[0072] Process analysis identifies a possible attack on the primary copy of data. For consensus among replica nodes 112 to confirm the attack and to take any recovery or prevention steps, the replica nodes 112 need to be able to securely communicate among themselves. According to the secure communication protocol 812 of the present disclosure, once the DOC 700 of a process is analyzed, an APS 810 is associated to the process is computed. Every process in the system can be evaluated for complete security. Next, process information of the process under suspicion is shared securely with other replicas to confirm or deny an attack. A packet for this process is created on the node with the primary copy of data which contains the instruction stack 706a, data stack 706b, and APS 810 of the process. The packet is encrypted with a private key and the associated public key is shared with the replica nodes 112. This public-private key pair is unique to a node 112. Periodically updating the public-private key pair of a node 112 is a design decision open to the users. [0073] FIG.9 illustrates an example of the secure communication of the attack detection system 500 in a Hadoop® cluster according to various embodiments of the present disclosure. From FIG. 9, it can be noticed that according to some embodiments, the attack detection system 500 mainly contains 4 parts: static memory 902 for lookup tables, dynamic memory 904 for data and instruction stacks, trusted platform module (TPM) chip 906 that can generate keys and finally a processor 908 to take care of process monitoring and secure communication. It can be observed from FIG.9 that the attack detection system 500 of the present disclosure works in parallel (dotted lines) with the namenode processor 910 and data node processors 912 of a big data system 502. FIG.9 shows how the secure communication protocol of the present disclosure fits in a common workflow of a Hadoop® cluster. First, the namenode 104 receives a job request proc1 from the users to which three identical jobs proc1.1, proc1.2 and proc1.3 are scheduled by the namenode 104 on three data nodes 112 (e.g., 112a, 112b, 112c) that host the required data and replicas in the Hadoop® cluster. These regular communication channels 914 are indicated by solid lines in FIG. 9. According to various embodiments of the present disclosure, these processes undergo process analysis at data nodes, and packets of information about the processes are created in case of an attack suspicion. For secure transfer of those packets within the associated replicas in the cluster, the primary data node 112a shares public keys represented by R1 with the replica data nodes 112b, 112c. Each data node 112 also shares another set of public keys represented by R2 with the namenode 104 for secure data node to namenode communication. The R2 keys are used in case of complete attacks and recovery steps. The secure communication protocol of the present disclosure is designed in a way to fit the use of dedicated hardware on each node 112 in the cluster, as observed in case of process analysis step. Algorithms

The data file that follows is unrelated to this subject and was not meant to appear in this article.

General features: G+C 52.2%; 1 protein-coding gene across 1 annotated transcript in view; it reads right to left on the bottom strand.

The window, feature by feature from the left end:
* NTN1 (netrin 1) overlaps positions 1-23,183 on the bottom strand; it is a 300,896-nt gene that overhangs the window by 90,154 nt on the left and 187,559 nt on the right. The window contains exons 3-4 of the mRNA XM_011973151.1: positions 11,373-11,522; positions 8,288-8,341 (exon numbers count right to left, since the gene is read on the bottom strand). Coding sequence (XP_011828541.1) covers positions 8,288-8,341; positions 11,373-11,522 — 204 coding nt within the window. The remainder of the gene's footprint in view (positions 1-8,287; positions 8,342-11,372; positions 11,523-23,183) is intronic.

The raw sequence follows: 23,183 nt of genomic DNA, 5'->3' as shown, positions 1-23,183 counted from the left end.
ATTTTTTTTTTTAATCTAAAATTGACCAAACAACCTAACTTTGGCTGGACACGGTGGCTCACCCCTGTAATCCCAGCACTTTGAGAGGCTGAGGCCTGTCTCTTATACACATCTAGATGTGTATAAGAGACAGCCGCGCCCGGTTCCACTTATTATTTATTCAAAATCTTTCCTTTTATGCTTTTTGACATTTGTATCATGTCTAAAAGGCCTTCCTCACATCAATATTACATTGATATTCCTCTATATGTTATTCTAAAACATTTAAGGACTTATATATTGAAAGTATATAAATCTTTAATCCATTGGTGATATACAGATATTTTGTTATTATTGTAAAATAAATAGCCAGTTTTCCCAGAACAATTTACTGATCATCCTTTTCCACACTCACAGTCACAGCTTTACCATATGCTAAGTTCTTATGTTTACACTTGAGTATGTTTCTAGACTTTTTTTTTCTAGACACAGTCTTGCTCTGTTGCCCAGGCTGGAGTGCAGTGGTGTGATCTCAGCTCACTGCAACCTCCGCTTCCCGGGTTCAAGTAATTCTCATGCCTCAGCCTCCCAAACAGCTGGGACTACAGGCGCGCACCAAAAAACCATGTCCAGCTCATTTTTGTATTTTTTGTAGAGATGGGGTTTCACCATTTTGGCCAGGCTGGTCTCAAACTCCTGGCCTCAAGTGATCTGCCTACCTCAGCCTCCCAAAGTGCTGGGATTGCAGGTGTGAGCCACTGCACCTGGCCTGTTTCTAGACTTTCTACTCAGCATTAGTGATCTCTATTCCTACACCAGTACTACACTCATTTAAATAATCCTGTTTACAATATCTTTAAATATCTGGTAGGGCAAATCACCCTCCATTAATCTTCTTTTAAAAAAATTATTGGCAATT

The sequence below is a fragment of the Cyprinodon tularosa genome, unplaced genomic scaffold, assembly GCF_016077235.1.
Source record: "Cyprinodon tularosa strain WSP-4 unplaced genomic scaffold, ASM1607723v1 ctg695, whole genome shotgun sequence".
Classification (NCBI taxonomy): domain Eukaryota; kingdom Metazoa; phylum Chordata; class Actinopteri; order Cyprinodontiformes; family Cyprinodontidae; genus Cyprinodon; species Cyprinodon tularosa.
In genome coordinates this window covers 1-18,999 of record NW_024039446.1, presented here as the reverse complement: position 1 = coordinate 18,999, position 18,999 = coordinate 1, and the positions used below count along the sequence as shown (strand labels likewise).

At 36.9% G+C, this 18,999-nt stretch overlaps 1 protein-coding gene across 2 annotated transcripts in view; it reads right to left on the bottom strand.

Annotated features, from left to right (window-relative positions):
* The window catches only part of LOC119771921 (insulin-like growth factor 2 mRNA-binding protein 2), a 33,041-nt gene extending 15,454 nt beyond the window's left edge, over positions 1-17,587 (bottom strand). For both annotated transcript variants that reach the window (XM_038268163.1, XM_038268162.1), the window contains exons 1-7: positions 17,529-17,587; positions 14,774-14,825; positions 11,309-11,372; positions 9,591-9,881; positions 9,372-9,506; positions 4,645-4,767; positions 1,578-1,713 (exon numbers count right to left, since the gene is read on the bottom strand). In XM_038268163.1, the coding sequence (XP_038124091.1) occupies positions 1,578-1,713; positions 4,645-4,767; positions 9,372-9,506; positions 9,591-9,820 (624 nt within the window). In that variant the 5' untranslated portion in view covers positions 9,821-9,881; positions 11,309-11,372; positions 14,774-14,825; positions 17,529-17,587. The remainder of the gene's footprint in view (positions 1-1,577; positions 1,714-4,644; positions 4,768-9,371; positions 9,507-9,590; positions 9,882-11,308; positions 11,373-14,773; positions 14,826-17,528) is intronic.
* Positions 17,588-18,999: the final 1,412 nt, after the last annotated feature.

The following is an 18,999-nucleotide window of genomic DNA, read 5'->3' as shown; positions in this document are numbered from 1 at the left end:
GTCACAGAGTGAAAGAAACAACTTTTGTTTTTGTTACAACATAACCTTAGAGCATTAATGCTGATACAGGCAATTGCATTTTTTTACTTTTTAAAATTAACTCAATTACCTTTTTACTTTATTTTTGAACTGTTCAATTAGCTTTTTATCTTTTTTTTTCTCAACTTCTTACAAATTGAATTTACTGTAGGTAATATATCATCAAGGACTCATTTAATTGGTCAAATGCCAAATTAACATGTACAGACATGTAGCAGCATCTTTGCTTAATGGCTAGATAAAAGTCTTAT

[0074] Two algorithms can be implemented in the attack detection system 500a according to various embodiments of the present disclosure. Algorithm 1 illustrates an example of an algorithm that may be implemented that is directed to locally detecting the possibility of an attack on the primary copy of data.

Figure imgf000031_0001

Algorithm 1

[0075] Algorithm 2 illustrates an example of an algorithm that may be implemented in the attack detection system 500 and is directed to confirming the attack after consensus with replicas and taking necessary recovery and prevention measures.

Figure imgf000032_0001

Algorithm 2

[0076] Algorithm 1 is directed to a local algorithm for process analysis. This algorithm runs inside the security module as soon as the DOC 700 of a program is received. In some embodiments, the process analysis relates to checking the control flow instructions 704. However, in other embodiments, the process analysis can further relate to data access through sensitive registers, memory locations and/or other information. Depending on final APS value 810 of the process, an encrypted packet with process information is broadcasted to all replica data node 112. The overhead of running this algorithm is proportional to: (i) the number of running processes and (ii) the DOC size of each process. The size of the encrypted packages to be shared with replica nodes 112 is directly proportional to the number of control flow instructions 704 in the process they are associated to.

[0077] Algorithm 2 relates to the replica algorithm for attack confirmation. This algorithm runs inside the security module 504 as soon as a packet is received from replica 112. The idea behind this algorithm is to perform a simple comparison that runs at multiple levels for optimization. For example, if the size of the instruction stack received does not match the size of corresponding local instruction stack, then the algorithm confirms the attack without checking the contents of the stacks. Depending on result from this algorithm, either the process is evaluated as a safe program or necessary recovery actions are to be taken. Experiments